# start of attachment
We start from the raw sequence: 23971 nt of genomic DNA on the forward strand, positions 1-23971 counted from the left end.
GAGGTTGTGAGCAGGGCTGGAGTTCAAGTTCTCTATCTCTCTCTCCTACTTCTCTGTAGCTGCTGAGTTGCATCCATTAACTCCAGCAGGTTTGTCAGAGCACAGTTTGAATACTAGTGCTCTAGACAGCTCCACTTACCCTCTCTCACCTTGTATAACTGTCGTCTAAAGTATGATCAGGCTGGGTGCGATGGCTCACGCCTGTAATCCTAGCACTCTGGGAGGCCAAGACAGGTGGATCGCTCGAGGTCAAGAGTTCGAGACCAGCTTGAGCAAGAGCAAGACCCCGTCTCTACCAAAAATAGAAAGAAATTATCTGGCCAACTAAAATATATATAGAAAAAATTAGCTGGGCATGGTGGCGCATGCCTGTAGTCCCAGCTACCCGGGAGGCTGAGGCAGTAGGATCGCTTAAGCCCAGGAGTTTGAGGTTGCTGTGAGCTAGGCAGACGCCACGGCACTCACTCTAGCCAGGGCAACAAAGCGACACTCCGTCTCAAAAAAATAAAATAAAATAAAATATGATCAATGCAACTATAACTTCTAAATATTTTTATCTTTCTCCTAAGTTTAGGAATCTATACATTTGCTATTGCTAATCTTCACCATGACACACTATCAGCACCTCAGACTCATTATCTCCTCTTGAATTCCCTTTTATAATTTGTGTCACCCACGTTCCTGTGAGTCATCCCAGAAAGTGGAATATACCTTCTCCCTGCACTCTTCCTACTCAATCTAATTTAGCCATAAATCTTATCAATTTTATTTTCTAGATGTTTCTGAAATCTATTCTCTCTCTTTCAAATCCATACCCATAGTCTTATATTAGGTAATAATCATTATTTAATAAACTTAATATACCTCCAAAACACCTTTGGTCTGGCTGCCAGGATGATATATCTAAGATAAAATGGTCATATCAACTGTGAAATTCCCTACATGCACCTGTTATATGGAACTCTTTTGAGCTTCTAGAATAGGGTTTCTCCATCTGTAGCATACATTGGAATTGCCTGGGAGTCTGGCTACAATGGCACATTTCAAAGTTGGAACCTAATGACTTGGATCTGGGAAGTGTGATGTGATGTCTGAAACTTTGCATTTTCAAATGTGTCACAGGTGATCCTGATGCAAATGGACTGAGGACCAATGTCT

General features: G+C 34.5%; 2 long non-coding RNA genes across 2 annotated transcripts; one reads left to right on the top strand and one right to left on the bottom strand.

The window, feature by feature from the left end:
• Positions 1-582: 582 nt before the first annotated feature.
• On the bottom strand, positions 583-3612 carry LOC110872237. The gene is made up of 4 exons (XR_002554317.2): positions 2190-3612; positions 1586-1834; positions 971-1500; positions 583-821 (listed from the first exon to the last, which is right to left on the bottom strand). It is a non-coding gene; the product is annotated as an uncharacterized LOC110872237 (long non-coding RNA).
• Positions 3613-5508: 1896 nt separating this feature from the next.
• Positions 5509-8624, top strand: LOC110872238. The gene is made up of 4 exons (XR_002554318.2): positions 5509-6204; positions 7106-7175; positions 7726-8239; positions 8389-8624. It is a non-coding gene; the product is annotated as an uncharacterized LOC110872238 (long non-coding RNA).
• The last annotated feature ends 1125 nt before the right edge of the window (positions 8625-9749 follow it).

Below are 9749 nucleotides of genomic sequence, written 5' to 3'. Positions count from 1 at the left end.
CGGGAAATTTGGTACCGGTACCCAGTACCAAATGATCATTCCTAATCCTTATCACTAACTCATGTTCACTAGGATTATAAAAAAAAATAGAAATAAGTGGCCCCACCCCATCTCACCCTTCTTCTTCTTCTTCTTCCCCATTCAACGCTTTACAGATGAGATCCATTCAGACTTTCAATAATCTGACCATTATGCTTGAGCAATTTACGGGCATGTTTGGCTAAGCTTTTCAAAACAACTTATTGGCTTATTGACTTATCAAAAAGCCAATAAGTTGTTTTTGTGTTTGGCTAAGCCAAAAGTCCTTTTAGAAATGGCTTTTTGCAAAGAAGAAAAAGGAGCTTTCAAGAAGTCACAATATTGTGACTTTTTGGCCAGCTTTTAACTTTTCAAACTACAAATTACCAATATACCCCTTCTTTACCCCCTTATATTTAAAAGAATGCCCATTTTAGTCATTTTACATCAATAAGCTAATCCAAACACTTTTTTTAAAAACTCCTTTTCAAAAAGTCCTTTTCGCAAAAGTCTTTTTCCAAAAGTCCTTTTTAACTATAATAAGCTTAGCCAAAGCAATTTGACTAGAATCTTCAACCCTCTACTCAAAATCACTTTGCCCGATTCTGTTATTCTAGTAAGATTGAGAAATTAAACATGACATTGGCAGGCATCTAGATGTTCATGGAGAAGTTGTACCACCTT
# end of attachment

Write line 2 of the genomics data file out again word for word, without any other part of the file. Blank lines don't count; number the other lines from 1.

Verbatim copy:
GAGGTTGTGAGCAGGGCTGGAGTTCAAGTTCTCTATCTCTCTCTCCTACTTCTCTGTAGCTGCTGAGTTGCATCCATTAACTCCAGCAGGTTTGTCAGAGCACAGTTTGAATACTAGTGCTCTAGACAGCTCCACTTACCCTCTCTCACCTTGTATAACTGTCGTCTAAAGTATGATCAGGCTGGGTGCGATGGCTCACGCCTGTAATCCTAGCACTCTGGGAGGCCAAGACAGGTGGATCGCTCGAGGTCAAGAGTTCGAGACCAGCTTGAGCAAGAGCAAGACCCCGTCTCTACCAAAAATAGAAAGAAATTATCTGGCCAACTAAAATATATATAGAAAAAATTAGCTGGGCATGGTGGCGCATGCCTGTAGTCCCAGCTACCCGGGAGGCTGAGGCAGTAGGATCGCTTAAGCCCAGGAGTTTGAGGTTGCTGTGAGCTAGGCAGACGCCACGGCACTCACTCTAGCCAGGGCAACAAAGCGACACTCCGTCTCAAAAAAATAAAATAAAATAAAATATGATCAATGCAACTATAACTTCTAAATATTTTTATCTTTCTCCTAAGTTTAGGAATCTATACATTTGCTATTGCTAATCTTCACCATGACACACTATCAGCACCTCAGACTCATTATCTCCTCTTGAATTCCCTTTTATAATTTGTGTCACCCACGTTCCTGTGAGTCATCCCAGAAAGTGGAATATACCTTCTCCCTGCACTCTTCCTACTCAATCTAATTTAGCCATAAATCTTATCAATTTTATTTTCTAGATGTTTCTGAAATCTATTCTCTCTCTTTCAAATCCATACCCATAGTCTTATATTAGGTAATAATCATTATTTAATAAACTTAATATACCTCCAAAACACCTTTGGTCTGGCTGCCAGGATGATATATCTAAGATAAAATGGTCATATCAACTGTGAAATTCCCTACATGCACCTGTTATATGGAACTCTTTTGAGCTTCTAGAATAGGGTTTCTCCATCTGTAGCATACATTGGAATTGCCTGGGAGTCTGGCTACAATGGCACATTTCAAAGTTGGAACCTAATGACTTGGATCTGGGAAGTGTGATGTGATGTCTGAAACTTTGCATTTTCAAATGTGTCACAGGTGATCCTGATGCAAATGGACTGAGGACCAATGTCT